Asked by an audience member whether director Andrew Cooper and playwright George Johnson conspired with the universe to bring Mockus to life in today's political context, laughter ensued throughout Pavilion Theatre.
The Chimera Theatre production about a mayor inspired by a clown to change how he approaches the problems of his city -- he replaces corrupt traffic cops with mimes, for example -- revealed a political optimism that so obviously contrasts with some of the hateful rhetoric coming out of Washington as of late.
It was "random," insisted Cooper.
"I wrote it during the Harper regime," Johnson said, eliciting more laughs.
Chimera Theatre presented the production's world premiere on Wednesday night at the intimate venue in downtown Kamloops. It continues through Saturday night.
Written by Johnson, Thompson Rivers University's chair of English and modern languages, he was among audience members for the first public viewing of his work. He was thrilled with the end result, expressing so on stage with the cast when the show wrapped up with a one-night-only question-and-answer period.
One question from within the play resonated: "What if?"
What if we got rid of pollution? What if we got rid of cars? What if we did so just some of the time?
"We'll give them all bicycles," said Mockus, played by Brittany McCarthy.
It's leading with solutions, not problems -- the central theme of the political commentary.
McCarthy learned clowning for her role and later revealed she's afraid of them, likely stemming from watching Stephen King's thriller It during her childhood. I was unable to figure out the magic behind two metal rings she flawlessly combined and pulled apart. Her colourful personality bounced around on stage, a stark contrast to the mayor (played by Todd Sullivan) and quite literally the white fabric set behind her.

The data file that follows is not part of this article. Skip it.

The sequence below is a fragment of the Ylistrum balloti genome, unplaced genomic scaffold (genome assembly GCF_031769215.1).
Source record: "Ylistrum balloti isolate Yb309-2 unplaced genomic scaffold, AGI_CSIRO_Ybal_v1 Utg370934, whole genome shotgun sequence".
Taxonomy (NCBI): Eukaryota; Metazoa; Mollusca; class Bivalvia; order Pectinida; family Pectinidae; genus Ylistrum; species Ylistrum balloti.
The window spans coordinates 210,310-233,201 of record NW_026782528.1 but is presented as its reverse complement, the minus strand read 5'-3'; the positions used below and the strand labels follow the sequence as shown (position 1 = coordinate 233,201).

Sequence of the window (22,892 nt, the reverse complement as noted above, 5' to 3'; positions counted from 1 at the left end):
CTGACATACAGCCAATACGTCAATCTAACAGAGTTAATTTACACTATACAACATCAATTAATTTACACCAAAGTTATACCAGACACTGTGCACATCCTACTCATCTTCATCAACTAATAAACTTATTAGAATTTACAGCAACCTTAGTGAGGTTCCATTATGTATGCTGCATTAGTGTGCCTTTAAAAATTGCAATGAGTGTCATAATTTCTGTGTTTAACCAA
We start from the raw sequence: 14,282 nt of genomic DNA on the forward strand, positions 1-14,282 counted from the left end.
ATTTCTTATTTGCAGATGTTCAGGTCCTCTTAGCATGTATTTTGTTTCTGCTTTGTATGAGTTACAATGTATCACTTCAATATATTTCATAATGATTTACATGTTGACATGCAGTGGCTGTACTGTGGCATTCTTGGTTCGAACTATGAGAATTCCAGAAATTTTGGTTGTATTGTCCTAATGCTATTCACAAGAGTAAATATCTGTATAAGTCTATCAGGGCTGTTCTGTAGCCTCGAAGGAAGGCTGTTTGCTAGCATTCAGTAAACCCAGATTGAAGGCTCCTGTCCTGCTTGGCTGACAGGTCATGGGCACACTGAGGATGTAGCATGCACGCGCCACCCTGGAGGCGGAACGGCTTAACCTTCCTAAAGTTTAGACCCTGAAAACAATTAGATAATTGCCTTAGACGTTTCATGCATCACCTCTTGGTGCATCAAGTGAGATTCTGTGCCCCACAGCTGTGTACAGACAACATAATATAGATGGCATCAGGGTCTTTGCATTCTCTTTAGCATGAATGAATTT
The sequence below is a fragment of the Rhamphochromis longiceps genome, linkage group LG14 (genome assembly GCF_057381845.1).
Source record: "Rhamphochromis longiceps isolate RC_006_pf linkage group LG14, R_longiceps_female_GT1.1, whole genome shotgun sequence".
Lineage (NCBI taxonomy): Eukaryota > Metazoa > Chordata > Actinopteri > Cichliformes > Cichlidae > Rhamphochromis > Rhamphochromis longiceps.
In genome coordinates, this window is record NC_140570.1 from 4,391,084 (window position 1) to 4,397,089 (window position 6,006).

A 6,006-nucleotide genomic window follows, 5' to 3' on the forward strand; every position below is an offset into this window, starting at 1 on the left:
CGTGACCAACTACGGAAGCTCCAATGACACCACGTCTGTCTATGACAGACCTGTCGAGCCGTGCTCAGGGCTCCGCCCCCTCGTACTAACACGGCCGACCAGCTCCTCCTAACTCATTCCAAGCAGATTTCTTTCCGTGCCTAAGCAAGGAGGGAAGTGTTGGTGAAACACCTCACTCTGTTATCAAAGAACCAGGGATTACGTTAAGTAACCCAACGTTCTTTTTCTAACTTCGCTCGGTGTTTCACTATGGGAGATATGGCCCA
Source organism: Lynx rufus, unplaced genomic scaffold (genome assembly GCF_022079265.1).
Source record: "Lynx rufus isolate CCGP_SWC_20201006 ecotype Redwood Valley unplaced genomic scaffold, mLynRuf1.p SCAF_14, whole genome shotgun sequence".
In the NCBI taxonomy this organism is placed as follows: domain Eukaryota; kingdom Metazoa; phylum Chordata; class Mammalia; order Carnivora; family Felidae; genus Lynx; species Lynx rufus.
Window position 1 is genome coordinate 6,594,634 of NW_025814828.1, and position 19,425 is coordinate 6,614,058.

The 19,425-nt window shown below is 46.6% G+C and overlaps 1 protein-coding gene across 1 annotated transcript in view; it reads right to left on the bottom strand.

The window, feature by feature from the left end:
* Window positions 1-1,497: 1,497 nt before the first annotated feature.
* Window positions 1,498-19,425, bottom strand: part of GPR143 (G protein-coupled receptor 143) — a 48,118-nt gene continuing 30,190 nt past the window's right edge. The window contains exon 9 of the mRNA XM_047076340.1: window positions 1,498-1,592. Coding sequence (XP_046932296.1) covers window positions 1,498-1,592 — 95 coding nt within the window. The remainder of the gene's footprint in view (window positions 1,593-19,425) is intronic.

Morgan Benedict added more colour on stage for her role as the mayor's daughter, Sofia Antonio, with emphatic shrieks, adorable giggles and several laughs.
Sullivan himself was a bit cheeky -- both as the mayor reluctant to change, but also in pulling down his pants to moon the audience in the final scene before intermission.
Josh Sunderman, who played Paredes, began at Thompson Rivers University, performed as part of the Rivertown Players and is now with Chimera, seemingly embodying the core idea Cooper had for the theatre company in bridging the gap between student acting and professional theatre.
Also of note, dancing in the show -- Cooper called it expressionism theatre -- was bold. While sometimes it was distracting, it added to other scenes and helped transition set changes. I'm specifically alluding to a chair-dancing routine that rivalled any 1990s Backstreet Boy music video I've ever seen.